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University of Lethbridge faculty members go on strike

Members of the University  of Lethbridge Faculty Association picket outside the school on Thursday. Members of the University of Lethbridge Faculty Association picket outside the school on Thursday.

It wasn't the news faculty, students or the University of Lethbridge were hoping for, but at 11 a.m. on Thursday, faculty began legal strike action and are picketing the school after talks with the university's board of governors broke down.

"Our members have been in negotiations for over 600 days, and have seen minimal movement at the bargaining table regarding outstanding key issues such as working conditions, collegial governance, and equitable pay and benefits," read a University of Lethbridge Faculty Association (ULFA) release.

This is the first time faculty have gone on strike in the history of the University of Lethbridge. The collective agreement expired 587 days ago. ULFA president Dan O’Donnell has said the issues involve "equity, parity and respect."

O’Donnell says the U of L was unable to provide them with proper management rights ahead of the strike.

"We found, constantly, over the years that at this university the leadership really think of themselves as bosses, they tell you what to do, they tell you when you're going to tell. It's frankly, a bad way to run a university and it's really unfortunate that they decided to take their stand here," said O’Donnell.

Nearly 500 faculty members have been without a contract since June, 30, 2020.

The biggest obstacles in contract talks are working conditions, collegial governance and equitable pay and benefits.

“We really do hope that they'll consider the position, think about the students and really, work with us to come to the settlement that most other universities can do,” said O’Donnell.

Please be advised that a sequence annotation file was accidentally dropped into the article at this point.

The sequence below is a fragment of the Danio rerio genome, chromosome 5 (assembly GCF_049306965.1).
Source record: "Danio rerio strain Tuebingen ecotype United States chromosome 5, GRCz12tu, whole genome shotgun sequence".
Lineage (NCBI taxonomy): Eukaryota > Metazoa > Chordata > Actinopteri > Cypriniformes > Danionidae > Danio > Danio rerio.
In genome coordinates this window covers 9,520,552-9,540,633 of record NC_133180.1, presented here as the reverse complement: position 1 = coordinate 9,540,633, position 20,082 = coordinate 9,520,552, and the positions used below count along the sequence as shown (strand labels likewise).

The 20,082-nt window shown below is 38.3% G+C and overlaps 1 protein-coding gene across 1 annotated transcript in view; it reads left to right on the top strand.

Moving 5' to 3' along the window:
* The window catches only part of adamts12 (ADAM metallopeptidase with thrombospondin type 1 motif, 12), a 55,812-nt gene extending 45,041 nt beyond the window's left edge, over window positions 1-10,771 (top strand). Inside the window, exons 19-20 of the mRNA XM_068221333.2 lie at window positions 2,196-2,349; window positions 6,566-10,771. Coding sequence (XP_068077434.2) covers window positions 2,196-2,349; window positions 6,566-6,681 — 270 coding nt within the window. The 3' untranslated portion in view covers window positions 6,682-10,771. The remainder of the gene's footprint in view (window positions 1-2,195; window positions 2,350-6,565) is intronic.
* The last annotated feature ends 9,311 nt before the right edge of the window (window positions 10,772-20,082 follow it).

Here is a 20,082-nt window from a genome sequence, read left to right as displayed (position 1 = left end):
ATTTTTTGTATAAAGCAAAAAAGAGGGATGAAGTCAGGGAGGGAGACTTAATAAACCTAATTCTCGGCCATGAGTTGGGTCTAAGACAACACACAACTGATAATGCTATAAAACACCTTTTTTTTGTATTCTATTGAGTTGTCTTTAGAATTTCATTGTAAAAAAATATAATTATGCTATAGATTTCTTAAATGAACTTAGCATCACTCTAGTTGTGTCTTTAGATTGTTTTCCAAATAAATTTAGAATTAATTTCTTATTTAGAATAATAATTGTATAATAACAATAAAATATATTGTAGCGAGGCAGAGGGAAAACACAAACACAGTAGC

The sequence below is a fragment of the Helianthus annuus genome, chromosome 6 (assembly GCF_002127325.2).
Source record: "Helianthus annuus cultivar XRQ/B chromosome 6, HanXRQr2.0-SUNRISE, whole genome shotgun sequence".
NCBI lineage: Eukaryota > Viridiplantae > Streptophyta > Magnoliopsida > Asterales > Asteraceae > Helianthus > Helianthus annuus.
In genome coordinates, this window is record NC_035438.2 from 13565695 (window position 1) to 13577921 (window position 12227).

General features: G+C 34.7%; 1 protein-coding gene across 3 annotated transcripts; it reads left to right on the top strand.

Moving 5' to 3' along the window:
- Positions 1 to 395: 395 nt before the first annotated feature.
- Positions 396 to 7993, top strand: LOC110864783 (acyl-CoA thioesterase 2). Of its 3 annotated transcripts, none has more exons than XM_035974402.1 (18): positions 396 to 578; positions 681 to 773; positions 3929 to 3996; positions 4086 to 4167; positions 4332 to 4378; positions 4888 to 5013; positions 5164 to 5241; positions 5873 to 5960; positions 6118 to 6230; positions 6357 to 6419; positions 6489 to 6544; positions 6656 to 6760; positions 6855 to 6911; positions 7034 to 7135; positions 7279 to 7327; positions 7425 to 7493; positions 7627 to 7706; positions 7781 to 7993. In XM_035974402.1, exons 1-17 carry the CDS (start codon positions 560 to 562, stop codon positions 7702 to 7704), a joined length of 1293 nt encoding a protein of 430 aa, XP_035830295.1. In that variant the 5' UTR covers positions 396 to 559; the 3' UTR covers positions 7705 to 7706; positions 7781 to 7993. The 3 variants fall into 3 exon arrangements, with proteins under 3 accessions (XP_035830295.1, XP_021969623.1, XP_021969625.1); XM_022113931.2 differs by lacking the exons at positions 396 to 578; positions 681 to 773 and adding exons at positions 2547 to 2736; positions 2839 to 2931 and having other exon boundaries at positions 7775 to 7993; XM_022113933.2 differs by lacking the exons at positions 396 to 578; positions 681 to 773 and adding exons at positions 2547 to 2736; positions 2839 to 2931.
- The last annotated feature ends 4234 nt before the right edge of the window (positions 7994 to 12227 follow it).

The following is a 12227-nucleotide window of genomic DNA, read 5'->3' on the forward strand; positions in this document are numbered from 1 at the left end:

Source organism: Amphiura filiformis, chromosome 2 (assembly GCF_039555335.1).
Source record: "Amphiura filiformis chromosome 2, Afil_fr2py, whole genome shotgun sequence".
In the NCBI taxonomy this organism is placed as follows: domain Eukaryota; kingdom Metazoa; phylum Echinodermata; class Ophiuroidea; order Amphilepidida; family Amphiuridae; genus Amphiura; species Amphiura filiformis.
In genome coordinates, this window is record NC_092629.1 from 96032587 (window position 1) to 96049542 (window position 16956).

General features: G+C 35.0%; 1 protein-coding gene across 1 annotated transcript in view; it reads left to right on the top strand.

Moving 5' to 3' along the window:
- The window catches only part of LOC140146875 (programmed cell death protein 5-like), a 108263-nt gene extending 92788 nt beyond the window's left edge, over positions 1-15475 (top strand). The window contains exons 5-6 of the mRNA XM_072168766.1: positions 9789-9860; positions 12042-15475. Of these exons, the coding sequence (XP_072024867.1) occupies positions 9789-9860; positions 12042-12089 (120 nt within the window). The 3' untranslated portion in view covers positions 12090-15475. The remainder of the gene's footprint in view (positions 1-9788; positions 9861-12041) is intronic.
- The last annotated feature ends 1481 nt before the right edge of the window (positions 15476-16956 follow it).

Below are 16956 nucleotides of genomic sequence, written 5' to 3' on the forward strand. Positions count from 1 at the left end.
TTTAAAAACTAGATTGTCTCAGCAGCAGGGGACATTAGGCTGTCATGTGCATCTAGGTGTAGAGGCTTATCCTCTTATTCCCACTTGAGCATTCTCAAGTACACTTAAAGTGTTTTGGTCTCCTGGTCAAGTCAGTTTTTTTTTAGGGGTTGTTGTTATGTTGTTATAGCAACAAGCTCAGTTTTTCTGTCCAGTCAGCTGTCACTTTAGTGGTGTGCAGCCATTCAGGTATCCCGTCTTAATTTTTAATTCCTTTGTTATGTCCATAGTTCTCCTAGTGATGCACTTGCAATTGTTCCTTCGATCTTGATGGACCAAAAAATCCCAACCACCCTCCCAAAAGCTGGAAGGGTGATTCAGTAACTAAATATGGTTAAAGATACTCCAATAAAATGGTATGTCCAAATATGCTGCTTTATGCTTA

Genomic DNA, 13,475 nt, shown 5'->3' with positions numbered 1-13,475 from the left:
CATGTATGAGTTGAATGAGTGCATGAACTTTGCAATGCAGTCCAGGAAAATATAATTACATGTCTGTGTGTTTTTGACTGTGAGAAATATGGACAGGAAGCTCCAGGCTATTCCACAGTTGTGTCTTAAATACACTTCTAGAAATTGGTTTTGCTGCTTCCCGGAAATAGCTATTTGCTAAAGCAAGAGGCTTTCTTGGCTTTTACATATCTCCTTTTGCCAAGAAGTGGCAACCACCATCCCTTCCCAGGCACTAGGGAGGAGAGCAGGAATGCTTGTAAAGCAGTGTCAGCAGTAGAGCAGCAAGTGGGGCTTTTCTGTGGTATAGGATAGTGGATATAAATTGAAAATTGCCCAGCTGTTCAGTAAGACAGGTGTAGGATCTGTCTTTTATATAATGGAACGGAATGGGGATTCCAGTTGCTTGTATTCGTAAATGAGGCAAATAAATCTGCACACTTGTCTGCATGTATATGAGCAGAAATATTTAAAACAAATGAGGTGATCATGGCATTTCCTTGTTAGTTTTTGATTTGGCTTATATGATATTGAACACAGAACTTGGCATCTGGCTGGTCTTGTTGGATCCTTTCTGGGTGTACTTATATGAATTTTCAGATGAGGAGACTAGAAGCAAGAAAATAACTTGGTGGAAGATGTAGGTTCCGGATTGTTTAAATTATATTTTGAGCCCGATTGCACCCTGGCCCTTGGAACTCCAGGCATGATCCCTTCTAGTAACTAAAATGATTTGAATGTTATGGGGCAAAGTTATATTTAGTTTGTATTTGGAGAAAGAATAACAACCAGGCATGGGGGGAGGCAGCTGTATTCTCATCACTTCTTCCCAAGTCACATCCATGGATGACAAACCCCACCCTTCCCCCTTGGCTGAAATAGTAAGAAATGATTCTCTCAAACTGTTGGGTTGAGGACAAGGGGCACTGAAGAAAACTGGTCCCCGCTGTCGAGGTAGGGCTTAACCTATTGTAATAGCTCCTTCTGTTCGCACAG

The faculty association has argued its professors are already underpaid compared to other similarly-sized post-secondary schools. The U of L board of governors, however, says it has lost millions of dollars in funding from the provincial government and is not in a great financial position.

"We share students’ concerns about the possibilities of a delayed semester, which is why we are encouraging (that) both parties work together at the bargaining table and create a deal that is fair to faculty members, a reflection of the fiscal realities in the province, but also takes into consideration the impacts of a strike on student learning," said Alberta’s Minister of Advanced Education, Demetrios Nicolaides.

"I know other unions and entities have been able to find agreements with respect to collective bargaining so I’m hopeful a path forward can be created."

During the faculty strike, students will not have to attend classes, complete assignments, or engage in any faculty supported activities.

The University of Lethbridge Students’ Union says they're worried for the health of students.

"We have had to deal with online modality, going in person, going back online, so another disruption to classes is going to have a deep effect on students," said student union president Holly Kletke.

In response to the faculty strike, the U of L said in a statement:

"The university remains committed to negotiating a fair collective agreement with the association. We appreciate the anxiety and inconvenience this circumstance causes for students, and remain committed to doing our utmost to achieve resolution through a good-faith collective bargaining process as quickly as possible."

The strike will impact nearly 9,000 students at the university.

"If they can get this sorted and it goes by quickly, fantastic, honestly, the faster it's over the better, but if it takes longer for things to get ironed out, I can wait, said Angie "Nikoleychuk, a fifth year psychology student at the U of L.

The university will formally close all workplaces to faculty members at 11 a.m. on Friday. Top Stories

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